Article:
These are just a few of the more memorable examples of the show's writing: multiple car crashes every season, instant careers in music and fashion, teen marriage, obnoxious tertiary characters who arrive and then never leave long after their stories end, a hooker hired to make Dan's brother fall in love with her so that Dan could crush said brother by making her leave him at the altar, long-lost birth mom finding her daughter only to soon die of cancer, "Who tried to kill Dan Scott?," school shootings, fratricide (committed by Mayor Dan Scott... yeah, he ran for mayor at one point), point-shaving and high school gambling, teen pregnancy, psycho web-cam stalkers, child porn sex tapes, "clean teens," psycho nannies, kidnapping, more murder, attempted suicide, and a plot that had Lucas adapt his novel into a film that was directed by a skeevy director played with relish by Dawson himself, James Van Der Beek.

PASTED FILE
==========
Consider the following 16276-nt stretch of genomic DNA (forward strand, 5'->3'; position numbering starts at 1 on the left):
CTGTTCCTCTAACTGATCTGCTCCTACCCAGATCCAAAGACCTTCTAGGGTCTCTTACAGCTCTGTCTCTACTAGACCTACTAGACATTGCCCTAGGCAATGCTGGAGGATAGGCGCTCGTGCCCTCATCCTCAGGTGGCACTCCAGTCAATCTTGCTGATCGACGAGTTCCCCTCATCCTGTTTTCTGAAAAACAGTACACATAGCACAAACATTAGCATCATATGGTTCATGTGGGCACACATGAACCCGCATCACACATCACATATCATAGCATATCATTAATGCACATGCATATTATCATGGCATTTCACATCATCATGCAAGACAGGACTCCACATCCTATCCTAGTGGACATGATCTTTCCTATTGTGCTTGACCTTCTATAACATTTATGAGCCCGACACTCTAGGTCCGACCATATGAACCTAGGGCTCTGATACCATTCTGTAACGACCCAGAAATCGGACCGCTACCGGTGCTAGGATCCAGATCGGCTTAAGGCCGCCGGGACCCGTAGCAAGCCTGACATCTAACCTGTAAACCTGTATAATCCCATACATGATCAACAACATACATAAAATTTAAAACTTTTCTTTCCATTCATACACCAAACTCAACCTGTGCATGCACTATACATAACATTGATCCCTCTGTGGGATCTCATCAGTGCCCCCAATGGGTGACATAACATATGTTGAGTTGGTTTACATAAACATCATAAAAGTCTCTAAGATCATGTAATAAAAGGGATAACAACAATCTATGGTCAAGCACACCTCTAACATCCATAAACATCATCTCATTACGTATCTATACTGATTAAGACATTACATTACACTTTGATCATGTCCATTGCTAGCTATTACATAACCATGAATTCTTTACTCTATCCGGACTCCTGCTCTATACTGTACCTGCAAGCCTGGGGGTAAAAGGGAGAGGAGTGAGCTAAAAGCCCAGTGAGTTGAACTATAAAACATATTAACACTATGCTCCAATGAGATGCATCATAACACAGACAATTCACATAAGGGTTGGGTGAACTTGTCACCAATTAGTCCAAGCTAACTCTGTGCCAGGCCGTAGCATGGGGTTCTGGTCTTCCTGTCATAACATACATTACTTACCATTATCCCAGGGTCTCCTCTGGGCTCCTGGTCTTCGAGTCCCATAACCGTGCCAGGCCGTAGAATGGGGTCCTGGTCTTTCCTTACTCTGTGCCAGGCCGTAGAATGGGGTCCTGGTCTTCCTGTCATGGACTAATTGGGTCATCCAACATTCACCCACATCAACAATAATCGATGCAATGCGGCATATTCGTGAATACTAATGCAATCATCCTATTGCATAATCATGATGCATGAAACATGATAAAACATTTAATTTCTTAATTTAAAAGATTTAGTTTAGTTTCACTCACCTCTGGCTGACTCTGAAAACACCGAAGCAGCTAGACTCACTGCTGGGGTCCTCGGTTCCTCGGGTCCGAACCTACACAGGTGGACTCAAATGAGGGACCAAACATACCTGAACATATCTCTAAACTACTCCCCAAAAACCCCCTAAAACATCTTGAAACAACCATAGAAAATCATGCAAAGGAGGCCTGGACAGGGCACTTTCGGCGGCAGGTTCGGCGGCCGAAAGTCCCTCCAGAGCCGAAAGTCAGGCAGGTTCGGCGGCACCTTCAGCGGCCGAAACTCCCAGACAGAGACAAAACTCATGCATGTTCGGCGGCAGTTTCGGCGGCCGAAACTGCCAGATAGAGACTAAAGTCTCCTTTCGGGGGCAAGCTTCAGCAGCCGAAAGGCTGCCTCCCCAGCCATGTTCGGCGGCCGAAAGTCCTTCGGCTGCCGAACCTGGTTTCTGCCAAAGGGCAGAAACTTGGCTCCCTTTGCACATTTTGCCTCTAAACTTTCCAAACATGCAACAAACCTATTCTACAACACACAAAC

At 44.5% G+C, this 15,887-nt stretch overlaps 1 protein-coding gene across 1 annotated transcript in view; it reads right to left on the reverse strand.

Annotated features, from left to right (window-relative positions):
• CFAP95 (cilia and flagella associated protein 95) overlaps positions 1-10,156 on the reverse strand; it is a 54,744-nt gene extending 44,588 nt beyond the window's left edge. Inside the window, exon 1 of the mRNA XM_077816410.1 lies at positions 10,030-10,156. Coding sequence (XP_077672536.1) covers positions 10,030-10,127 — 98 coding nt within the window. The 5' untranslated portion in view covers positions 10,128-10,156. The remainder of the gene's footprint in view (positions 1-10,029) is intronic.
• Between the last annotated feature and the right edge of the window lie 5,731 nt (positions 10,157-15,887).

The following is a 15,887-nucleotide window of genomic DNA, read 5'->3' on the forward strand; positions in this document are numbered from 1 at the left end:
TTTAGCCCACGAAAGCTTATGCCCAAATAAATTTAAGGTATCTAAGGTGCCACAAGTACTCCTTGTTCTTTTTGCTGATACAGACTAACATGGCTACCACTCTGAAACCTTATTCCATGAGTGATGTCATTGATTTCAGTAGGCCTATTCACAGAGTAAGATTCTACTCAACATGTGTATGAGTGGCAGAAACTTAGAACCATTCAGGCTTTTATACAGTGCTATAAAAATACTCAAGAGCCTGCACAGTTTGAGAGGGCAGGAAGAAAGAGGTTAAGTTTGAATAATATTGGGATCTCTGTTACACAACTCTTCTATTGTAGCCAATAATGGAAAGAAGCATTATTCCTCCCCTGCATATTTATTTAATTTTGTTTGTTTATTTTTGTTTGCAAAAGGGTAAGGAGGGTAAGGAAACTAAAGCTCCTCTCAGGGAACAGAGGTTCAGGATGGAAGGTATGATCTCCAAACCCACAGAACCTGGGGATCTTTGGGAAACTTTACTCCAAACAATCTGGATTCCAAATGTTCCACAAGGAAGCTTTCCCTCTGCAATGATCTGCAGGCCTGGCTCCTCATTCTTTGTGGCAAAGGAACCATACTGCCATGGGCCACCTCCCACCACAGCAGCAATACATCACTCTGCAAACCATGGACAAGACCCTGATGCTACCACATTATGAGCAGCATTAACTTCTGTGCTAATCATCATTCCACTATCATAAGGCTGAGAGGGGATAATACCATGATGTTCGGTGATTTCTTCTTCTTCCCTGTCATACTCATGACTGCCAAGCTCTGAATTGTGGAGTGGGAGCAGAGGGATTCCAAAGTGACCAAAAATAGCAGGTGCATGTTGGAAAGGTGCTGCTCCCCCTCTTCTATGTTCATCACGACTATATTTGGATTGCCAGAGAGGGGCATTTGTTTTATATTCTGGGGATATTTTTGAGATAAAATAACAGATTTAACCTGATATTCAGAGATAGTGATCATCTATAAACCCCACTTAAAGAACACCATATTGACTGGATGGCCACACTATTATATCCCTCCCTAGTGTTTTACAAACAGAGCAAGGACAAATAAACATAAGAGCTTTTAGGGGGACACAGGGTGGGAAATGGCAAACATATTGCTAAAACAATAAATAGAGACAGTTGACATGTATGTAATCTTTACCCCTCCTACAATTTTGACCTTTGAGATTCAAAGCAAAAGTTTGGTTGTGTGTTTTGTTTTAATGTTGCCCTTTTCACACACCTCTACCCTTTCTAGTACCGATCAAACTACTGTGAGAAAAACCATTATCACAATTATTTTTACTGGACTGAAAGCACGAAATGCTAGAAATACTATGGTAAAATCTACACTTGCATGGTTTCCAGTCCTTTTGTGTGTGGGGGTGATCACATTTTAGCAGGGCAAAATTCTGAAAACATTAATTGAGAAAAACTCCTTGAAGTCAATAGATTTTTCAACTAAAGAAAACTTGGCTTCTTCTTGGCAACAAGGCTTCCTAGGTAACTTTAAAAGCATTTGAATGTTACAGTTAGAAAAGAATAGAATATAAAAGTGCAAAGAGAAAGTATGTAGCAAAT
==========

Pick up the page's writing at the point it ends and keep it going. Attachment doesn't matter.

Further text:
This show is TV crack.

On one hand, I'm tempted to salute executive producer Mark Schwahn. Any talent deficit he has, he surely makes up for in passion for his show and its survival. Most show-runners tend to become more hands-off in later years, turning their attention to other projects as they get bored with their creations. New showrunners who follow in their footsteps often have trouble maintaining quality.